Montana Governor Passively Brings New Marijuana Bill into Law

.

Montana Governor Passively Brings New Marijuana Bill into Law

Governor of Montana Brian Schweitzer said he would let a law restricting the medical marijuana business in his state to become a law without his signature.

He said that even though he wasn’t happy about some parts of the bill that allowed for some of the state’s largest marijuana growing locations to be shut down, he preferred to have the new rules instead of the current system which he compared to “the wild, wild west”.

The state of Montana has had a hard time managing the medical marijuana business ever since voters approved it for their state in 2004 that allowed patients to have marijuana if their doctors wrote them a prescription for it. Since then, the number of people smoking pot has gone up to around 30,000 and the number of people dispensing the drug has gone up exponentially as well.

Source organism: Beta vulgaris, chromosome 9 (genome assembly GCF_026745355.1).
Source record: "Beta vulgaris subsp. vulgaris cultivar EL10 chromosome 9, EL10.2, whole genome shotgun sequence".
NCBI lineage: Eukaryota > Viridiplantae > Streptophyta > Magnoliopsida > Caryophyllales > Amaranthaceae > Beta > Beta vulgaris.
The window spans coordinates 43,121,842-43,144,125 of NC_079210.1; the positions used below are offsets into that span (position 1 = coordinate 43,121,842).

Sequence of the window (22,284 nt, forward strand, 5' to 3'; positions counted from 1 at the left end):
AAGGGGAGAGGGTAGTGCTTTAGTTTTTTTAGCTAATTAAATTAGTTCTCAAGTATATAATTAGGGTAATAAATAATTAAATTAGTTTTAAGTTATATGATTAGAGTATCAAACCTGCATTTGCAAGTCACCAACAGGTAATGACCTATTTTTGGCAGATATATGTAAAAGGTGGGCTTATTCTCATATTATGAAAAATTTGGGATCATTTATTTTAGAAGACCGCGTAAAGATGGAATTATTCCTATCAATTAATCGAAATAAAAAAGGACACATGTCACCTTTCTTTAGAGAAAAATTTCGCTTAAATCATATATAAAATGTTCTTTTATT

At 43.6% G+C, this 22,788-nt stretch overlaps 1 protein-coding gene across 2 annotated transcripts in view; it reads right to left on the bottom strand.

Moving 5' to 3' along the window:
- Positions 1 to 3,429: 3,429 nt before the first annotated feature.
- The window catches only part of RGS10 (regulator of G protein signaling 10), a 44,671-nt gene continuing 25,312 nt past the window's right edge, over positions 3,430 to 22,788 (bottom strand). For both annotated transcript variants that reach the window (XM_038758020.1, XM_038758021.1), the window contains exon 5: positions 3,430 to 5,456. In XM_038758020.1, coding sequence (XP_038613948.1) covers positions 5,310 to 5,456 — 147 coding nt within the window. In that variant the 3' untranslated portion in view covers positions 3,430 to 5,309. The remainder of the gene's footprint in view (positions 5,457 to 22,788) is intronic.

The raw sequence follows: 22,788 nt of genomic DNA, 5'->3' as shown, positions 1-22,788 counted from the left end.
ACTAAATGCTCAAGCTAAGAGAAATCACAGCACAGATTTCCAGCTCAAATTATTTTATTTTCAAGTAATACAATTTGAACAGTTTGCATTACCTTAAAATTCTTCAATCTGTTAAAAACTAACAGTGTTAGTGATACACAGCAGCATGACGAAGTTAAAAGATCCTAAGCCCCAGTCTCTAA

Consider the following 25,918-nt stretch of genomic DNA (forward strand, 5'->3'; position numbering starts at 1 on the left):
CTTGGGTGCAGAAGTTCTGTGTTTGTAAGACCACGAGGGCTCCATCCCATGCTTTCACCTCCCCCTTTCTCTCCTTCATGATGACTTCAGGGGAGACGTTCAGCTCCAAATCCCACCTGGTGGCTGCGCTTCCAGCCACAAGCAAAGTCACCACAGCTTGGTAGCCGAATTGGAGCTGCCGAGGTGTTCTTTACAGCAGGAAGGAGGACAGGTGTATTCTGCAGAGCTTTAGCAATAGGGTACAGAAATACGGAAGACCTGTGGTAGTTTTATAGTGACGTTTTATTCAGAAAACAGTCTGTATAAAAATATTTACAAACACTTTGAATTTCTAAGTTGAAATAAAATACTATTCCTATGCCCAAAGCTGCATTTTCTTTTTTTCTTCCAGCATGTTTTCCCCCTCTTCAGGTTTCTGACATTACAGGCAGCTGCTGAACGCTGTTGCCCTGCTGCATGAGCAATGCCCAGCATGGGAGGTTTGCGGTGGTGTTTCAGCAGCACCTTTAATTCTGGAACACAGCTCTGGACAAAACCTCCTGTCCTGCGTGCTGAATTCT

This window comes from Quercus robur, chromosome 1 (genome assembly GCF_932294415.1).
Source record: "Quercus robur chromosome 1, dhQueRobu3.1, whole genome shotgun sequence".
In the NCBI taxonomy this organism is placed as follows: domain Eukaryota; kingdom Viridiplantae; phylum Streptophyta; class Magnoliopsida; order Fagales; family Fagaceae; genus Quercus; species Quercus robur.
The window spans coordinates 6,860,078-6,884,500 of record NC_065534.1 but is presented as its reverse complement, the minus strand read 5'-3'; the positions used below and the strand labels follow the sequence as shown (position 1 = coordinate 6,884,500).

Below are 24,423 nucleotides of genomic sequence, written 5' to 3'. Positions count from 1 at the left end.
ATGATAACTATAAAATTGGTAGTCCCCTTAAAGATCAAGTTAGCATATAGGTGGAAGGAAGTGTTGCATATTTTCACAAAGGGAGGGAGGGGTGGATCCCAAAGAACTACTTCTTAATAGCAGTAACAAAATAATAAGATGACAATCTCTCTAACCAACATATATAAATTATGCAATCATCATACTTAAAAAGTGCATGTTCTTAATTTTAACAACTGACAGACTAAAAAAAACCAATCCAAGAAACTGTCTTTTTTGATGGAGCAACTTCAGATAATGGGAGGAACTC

Under the new bill, patients will have to provide stronger proof for their illness in order to get a prescription for cannabis, and they would be allowed to either grow it for themselves or get it for free from a provider that grows for as many as three individuals.

He said that because the provision to grow your own marijuana may cut access to patients who need it, that law makers should keep this issue in mind the next time they meet.


Latest News

Rise in Russian Arms Sales In spite of a Drop Globally
PetSmart Sells itself with an $8.3Billion Deal
Falling Oil Prices Result in a Drop in Stocks
Shares of Amaya Fall Due to Probe Conducted by Securities Regulators
Americans Consumers Display Confidence In the Market with Gain in Sales
It’s Time to Hurry Up to Enrol in the First Phase of Affordable Care Act Health
After Merger with Alliance Boots,	Walgreen CEO will Retire
Falling Fuel Prices Lift Airline Profits But No Respite in Fares Expected
Citigroup to Pay Likely $2.7B as Legal Charge
Michael Jeffries Retires as the CEO of Abercrombie & Fitch
Deutsche Bank in Trouble Again in the U.S. for Alleged Tax Scheme
Popular Demand Brings French Toast Crunch Back on the Shelves